FAQ: With all of the disasters that have impacted Iowa and it's cropland this year, farmers are asking--what is the Emergency Conservation Program and how does it work? Is this USDA program always available? How is it funded?
Answer: Provided by Beth Grabau, public information and outreach specialist at the USDA Farm Service Agency's state office in Des Moines. FSA program specialist Vickie Friedow assisted her with these answers.
ECP or the Emergency Conservation Program offers assistance to eligible producers to rehabilitate farmlands and conservation structures that have been damaged because of natural disasters. These cost-share funds can be used to repair farmland damaged by natural disasters or for carrying out emergency water conservation measures during periods of severe drought.
ECP funding is not "automatic." Producers who need this type of assistance should contact their local FSA office immediately. Your local FSA office needs to collect damage information and estimates so they can begin the process of requesting adequate funding. ECP is a cost share program. ECP program participants can receive financial assistance for up to 75% of the cost to implement approved practices, if all eligibility requirements are met.
Question: I understand that the purpose of this program is to bring damaged land back into production. But what types of expenses are covered under this program?
The types of expenses covered by ECP vary depending on the type of natural disaster that occurs in a county. This could also vary throughout the state in a given year.
Since this past spring, Iowa has had several examples of how the ECP program can be used. Those include tornados in northwest Iowa and the Missouri River flooding along the state's western edge. Examples of how producers can use ECP in these areas include debris removal. ECP could help remove building debris that was strung across a field following a tornado, or sand, silt, or tree removal following extensive flooding.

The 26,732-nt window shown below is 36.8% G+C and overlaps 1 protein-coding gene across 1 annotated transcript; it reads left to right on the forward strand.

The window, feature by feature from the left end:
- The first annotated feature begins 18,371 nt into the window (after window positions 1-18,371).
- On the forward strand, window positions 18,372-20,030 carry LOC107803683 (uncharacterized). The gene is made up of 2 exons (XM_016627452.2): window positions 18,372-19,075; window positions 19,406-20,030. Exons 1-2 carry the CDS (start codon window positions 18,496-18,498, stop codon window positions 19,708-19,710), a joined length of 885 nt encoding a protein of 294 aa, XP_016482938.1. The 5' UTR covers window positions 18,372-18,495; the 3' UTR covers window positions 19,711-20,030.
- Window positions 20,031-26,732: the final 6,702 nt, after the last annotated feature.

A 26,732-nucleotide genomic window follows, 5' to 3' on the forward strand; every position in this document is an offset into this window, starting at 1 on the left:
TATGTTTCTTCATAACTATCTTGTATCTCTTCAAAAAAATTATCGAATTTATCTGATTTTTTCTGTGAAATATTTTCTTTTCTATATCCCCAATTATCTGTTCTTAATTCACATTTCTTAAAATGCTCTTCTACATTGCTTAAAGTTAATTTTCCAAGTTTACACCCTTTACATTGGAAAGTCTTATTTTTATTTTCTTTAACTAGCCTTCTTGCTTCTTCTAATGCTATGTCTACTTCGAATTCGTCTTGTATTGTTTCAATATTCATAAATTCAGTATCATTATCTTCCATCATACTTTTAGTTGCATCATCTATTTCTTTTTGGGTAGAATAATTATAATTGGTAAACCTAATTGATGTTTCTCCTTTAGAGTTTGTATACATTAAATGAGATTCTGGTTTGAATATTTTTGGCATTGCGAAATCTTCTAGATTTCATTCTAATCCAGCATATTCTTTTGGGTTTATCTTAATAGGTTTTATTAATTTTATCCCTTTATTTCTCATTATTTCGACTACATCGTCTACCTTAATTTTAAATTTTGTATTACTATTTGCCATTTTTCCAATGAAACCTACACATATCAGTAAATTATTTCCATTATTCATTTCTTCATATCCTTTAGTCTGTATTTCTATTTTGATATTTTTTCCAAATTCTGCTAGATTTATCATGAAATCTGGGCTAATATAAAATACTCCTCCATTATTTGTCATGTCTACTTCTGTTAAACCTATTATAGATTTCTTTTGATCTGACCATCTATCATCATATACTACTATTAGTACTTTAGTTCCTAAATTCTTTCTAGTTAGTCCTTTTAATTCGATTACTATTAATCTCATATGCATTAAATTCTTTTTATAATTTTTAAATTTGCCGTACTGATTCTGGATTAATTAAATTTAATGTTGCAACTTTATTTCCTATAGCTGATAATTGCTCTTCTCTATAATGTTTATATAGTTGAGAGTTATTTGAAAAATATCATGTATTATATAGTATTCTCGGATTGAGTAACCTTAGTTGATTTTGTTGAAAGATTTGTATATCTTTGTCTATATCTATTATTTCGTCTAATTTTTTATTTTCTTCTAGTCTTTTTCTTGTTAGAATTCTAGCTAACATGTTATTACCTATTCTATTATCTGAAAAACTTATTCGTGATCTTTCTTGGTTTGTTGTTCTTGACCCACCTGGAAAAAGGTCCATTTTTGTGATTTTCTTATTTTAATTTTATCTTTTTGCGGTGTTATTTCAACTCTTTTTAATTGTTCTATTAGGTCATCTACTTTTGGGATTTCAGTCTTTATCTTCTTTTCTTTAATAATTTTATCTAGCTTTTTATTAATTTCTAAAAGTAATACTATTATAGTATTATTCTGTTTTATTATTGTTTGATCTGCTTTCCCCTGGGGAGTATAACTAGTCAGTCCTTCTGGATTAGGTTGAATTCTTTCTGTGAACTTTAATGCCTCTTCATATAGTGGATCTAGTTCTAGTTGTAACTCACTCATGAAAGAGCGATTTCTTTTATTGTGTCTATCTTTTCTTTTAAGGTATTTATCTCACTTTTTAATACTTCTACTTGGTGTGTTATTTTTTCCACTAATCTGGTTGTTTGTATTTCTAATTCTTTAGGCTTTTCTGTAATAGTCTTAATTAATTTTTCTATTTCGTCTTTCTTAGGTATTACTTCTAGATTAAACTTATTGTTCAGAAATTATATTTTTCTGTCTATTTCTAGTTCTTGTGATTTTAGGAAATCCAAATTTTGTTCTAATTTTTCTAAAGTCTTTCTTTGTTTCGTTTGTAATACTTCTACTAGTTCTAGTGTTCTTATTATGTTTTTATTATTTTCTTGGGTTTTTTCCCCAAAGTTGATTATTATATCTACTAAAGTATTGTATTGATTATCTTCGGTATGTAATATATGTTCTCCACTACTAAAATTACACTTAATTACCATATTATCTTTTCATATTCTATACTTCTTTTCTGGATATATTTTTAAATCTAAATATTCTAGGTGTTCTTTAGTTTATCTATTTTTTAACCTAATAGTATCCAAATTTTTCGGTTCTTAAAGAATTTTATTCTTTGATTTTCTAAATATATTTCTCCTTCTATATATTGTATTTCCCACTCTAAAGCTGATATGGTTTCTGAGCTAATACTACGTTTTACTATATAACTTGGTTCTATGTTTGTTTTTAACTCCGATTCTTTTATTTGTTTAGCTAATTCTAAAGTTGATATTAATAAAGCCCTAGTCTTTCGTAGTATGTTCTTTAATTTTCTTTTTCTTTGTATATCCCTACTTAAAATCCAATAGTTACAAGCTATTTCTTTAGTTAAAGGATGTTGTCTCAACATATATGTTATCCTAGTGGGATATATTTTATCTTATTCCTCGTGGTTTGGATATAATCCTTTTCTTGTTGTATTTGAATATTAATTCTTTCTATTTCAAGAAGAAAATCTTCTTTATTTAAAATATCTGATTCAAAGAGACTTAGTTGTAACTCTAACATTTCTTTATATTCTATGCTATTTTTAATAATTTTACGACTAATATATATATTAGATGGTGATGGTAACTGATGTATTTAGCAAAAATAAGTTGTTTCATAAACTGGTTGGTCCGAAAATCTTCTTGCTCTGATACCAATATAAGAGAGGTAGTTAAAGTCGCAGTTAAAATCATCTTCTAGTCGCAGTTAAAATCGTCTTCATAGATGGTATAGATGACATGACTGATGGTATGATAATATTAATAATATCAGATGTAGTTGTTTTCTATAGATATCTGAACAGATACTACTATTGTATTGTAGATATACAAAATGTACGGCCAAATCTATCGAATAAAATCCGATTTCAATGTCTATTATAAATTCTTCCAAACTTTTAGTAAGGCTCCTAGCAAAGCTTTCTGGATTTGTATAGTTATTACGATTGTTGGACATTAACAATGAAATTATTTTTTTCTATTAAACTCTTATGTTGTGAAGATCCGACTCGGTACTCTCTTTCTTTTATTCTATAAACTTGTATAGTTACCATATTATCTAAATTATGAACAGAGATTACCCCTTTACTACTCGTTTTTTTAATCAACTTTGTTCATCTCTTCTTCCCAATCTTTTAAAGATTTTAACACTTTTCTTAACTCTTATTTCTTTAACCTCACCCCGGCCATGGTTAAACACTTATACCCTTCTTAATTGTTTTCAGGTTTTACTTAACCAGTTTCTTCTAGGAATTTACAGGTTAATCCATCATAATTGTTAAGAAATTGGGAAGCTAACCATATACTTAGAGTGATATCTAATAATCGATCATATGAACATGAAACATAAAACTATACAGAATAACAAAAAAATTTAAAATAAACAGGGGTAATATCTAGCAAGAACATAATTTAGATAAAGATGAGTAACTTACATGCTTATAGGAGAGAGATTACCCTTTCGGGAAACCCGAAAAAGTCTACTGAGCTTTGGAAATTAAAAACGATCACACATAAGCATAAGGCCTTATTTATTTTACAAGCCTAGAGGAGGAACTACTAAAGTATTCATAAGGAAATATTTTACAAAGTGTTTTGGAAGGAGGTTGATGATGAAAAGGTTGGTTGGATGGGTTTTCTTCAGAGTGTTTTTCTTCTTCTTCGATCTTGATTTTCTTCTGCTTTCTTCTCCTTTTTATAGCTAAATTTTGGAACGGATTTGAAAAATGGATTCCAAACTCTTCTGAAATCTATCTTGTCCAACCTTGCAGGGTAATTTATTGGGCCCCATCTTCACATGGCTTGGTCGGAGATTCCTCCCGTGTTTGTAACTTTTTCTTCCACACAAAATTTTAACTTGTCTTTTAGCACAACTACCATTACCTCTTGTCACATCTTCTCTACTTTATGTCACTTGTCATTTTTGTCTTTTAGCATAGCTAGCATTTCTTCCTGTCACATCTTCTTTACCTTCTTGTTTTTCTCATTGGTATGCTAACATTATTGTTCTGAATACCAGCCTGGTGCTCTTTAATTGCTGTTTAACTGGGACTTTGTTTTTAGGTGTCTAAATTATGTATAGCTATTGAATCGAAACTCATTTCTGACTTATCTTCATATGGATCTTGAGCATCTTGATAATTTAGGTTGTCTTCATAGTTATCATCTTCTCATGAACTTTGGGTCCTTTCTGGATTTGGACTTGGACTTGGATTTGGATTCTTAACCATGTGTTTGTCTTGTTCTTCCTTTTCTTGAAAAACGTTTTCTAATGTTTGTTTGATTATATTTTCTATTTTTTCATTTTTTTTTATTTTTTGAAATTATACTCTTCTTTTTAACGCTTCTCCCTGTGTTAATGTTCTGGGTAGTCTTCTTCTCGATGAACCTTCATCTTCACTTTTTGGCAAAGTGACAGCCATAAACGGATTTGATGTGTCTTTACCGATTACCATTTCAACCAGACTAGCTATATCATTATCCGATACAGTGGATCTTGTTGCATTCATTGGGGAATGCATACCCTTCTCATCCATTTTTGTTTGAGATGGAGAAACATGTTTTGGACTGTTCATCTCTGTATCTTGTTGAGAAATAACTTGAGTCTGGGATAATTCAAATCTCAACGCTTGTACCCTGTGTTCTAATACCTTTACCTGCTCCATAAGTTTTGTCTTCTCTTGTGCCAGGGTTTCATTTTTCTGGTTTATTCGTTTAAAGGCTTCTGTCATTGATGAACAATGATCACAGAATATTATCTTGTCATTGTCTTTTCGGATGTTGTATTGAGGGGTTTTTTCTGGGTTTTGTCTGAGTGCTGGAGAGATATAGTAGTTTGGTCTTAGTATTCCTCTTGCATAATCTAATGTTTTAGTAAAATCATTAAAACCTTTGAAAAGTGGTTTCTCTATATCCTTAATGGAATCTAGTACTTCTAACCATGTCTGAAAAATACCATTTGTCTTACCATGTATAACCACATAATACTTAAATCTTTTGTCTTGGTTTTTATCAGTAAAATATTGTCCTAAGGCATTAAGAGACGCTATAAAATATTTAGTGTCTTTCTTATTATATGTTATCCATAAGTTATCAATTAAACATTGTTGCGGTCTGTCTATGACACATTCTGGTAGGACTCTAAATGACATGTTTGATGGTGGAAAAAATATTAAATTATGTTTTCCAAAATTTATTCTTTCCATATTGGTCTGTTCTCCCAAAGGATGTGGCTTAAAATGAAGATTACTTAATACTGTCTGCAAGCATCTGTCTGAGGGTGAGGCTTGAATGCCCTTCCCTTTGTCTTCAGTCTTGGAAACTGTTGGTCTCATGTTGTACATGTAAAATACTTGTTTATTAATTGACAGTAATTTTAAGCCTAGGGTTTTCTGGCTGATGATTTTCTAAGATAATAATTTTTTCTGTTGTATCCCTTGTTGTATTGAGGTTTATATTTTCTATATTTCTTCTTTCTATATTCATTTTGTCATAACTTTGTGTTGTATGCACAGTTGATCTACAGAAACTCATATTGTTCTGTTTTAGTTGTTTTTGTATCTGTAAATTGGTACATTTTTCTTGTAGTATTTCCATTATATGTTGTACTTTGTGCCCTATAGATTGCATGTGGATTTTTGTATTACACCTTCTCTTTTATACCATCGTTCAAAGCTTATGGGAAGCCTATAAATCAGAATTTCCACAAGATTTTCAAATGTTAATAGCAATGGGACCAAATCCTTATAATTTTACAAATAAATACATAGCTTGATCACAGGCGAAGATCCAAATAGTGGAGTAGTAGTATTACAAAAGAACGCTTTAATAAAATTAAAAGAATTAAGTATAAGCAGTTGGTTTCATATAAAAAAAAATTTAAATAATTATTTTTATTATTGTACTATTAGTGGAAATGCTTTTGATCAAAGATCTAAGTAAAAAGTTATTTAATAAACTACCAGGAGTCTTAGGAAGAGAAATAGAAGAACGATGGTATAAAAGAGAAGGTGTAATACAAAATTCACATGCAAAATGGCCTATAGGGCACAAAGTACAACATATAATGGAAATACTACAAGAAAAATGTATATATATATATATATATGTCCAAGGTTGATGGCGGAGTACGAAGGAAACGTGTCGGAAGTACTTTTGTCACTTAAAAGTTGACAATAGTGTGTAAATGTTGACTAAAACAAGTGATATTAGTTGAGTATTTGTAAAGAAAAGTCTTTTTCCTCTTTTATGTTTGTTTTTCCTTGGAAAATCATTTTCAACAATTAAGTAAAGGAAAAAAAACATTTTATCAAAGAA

This program can also be used to reshape or re-grade cropland. In periods of heavy rains, ECP can be used to repair soil conservation structures that may have been damaged when rainfall is more than what the maintained structures were designed to withstand.
In some cases, fencing that was lost to a storm could also be re-established by using this cost-sharing program. But it can be used to reimburse the cost of replacement fencing only to the extent of covering the cost of the condition of what the fence was prior to the disaster.
Also, keep in mind that in periods of drought, the ECP can be used to assist livestock farmers with emergency water supplies in pastures.
Question: When I have damage that I think is eligible for ECP, what do I need to do?
It is very important that damages are reported to your local FSA office as soon as it is discovered or known. This will allow your local office to make assessments and to begin the process of requesting funding.
It is important to submit your request for ECP assistance before beginning reconstructive work. Completing reconstructive work before submitting an ECP request could result in forfeiture of program eligibility.
When reporting the damage, your local FSA office will ask you to identify the damaged area on a map, as well as ask for an estimate of how long it will take to repair the damage or the cost. Program eligibility is determined by the county FSA committee by conducting on-site inspections that take into account the type and extent of damage. Conservation problems that existed before the disaster are not eligible for ECP assistance. After you are notified that the inspection has taken place, repair can begin.
FSA will request the funding if the local county FSA committee determines that the damage warrants the request and that the damage was severe enough that the land would not be rehabilitated without assistance.
Producers will be notified if funding has been received and if it is approved for their request. The amount of cost-share earned will be based on the bills submitted and cannot exceed limitations that have been set.
If you have specific questions or need details on USDA farm programs, contact your local USDA Farm Service Agency or other appropriate USDA agency office. And be sure to read the regular column of "Frequently Asked Questions about the Farm Program" appearing in each issue of Wallaces Farmer magazine and at www.WallacesFarmer.com.